Double whammy: how Android 8 and Play Store kill your apps, new and old

You know that feeling? When you’ve bought a brand new piece of equipment, finding your existing plugs no longer fit your shiny purchase’s sockets?

Well, beware: they’re changing the (software) sockets in the Android House.

From: “Migrating your established app to target O”, presentation on YouTube, by Dan Galpin (Google), July 2018.

If you own an Android 8, about 12% of Android users do, then you may on occasion already have experienced reduced functionality on some of your apps (example). In the coming months, the same is likely to happen to devices running older Android versions, as well.

App upgraded. Performance downgraded.
How come?

In breaching a common software custom, backward compatibility, Android 8 (aka Oreo) takes away something that previous Android apps had, and use a lot. [ It’s background services, especially background location services — more about this later, bear with us. ]

To stay up-to-date with the “latest and greatest”, developers of your favourite apps will routinely re-compile, rather than overhaul, their designs. This is common practice and where there’s backward compatibility, this is fine.

But with Android 8/Oreo, these updated apps may suffer loss of functionality, in particular reduced location functionality.

No, you won’t get a warning and your apps won’t crash.
But some apps may grind to a halt.

To complete the double whammy, Google Play Store has mandated compliance with Oreo, the API that takes something away from us, from August 2018.
This is for newly submitted apps. From November 2018 existing Play Store apps must also target (read: re-architect to) Oreo, even when the update is for something as small as a change of colour or text.

Background services have been a standard programming technique for as long as developers can remember.

But with the introduction of Android 8, “background” has been reduced to a four-letter word. Android has scapegoated background services as bad for memory and battery consumption.
The impressionable press ran with it.

Interestingly Apple don’t share the same angst.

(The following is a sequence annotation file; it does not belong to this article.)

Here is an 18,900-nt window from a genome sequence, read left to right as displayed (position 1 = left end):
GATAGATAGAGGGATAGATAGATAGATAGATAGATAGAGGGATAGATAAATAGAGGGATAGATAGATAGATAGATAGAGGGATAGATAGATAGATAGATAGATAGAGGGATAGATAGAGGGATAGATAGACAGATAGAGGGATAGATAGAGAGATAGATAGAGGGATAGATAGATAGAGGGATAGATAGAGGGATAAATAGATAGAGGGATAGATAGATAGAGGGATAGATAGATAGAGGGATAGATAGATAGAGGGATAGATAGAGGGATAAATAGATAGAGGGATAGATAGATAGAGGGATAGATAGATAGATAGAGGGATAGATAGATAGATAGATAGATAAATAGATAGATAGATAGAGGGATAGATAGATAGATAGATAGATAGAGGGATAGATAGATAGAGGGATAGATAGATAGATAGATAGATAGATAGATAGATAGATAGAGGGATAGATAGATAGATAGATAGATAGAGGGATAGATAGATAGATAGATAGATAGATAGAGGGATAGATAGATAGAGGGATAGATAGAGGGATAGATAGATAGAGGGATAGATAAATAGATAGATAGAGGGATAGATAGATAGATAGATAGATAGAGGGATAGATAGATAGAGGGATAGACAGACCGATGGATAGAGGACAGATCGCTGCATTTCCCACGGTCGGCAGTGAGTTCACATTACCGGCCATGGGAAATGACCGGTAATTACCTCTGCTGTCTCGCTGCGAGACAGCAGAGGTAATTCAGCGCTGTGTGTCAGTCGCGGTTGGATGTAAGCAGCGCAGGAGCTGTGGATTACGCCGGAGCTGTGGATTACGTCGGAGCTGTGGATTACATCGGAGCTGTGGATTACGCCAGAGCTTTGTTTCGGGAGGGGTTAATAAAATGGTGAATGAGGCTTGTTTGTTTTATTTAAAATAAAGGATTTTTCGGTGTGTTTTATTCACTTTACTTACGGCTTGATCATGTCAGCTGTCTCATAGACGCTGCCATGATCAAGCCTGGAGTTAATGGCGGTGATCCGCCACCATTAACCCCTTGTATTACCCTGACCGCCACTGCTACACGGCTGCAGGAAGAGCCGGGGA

Background services are fine on iPhones and iPads.
In fact, on an Apple device, the user gets to choose if they want the app to perform background operations.
Here’s an example:

Screenshot of an iPhone app offering a background location service. The equivalent no-background version of the Android app has no such dialog.

The premise that “background services are bad, always bad” — is flawed. There are valid reasons to execute certain services in the background.
Only unnecessary background services are bad.

Android & Google are forcing developers to replace a common solution, a developer’s staple, by mechanisms that are more complicated to program. Alternative solutions aren’t very well explained or documented, yet. The few examples we’ve seen in articles and on GitHub aren’t comprehensive.

All over the world, it will cost developers and businesses precious time and dollars to re-master and re-work their apps — just to fit the Oreo mould and to prevent reduced UX that may otherwise result for end customers.

And it’s unlikely to save your battery. A task does not stop consuming energy when you move it from the background to the foreground.

What do you think?

Was it premature for the Google Play Store to break backward compatibility and insist that developers and businesses redevelop existing code to comply with Oreo from August 2018, when only about 12% of Android devices are on Oreo?
Would a better approach have been to offer the new shiny stuff, but also allow existing apps to continue, as they are, for longer?

Do you think Apple will jump on the “background is bad” bandwagon too, and effectively dump background services, the way Android 8 does?

Software developer, entrepreneur, happy mapper.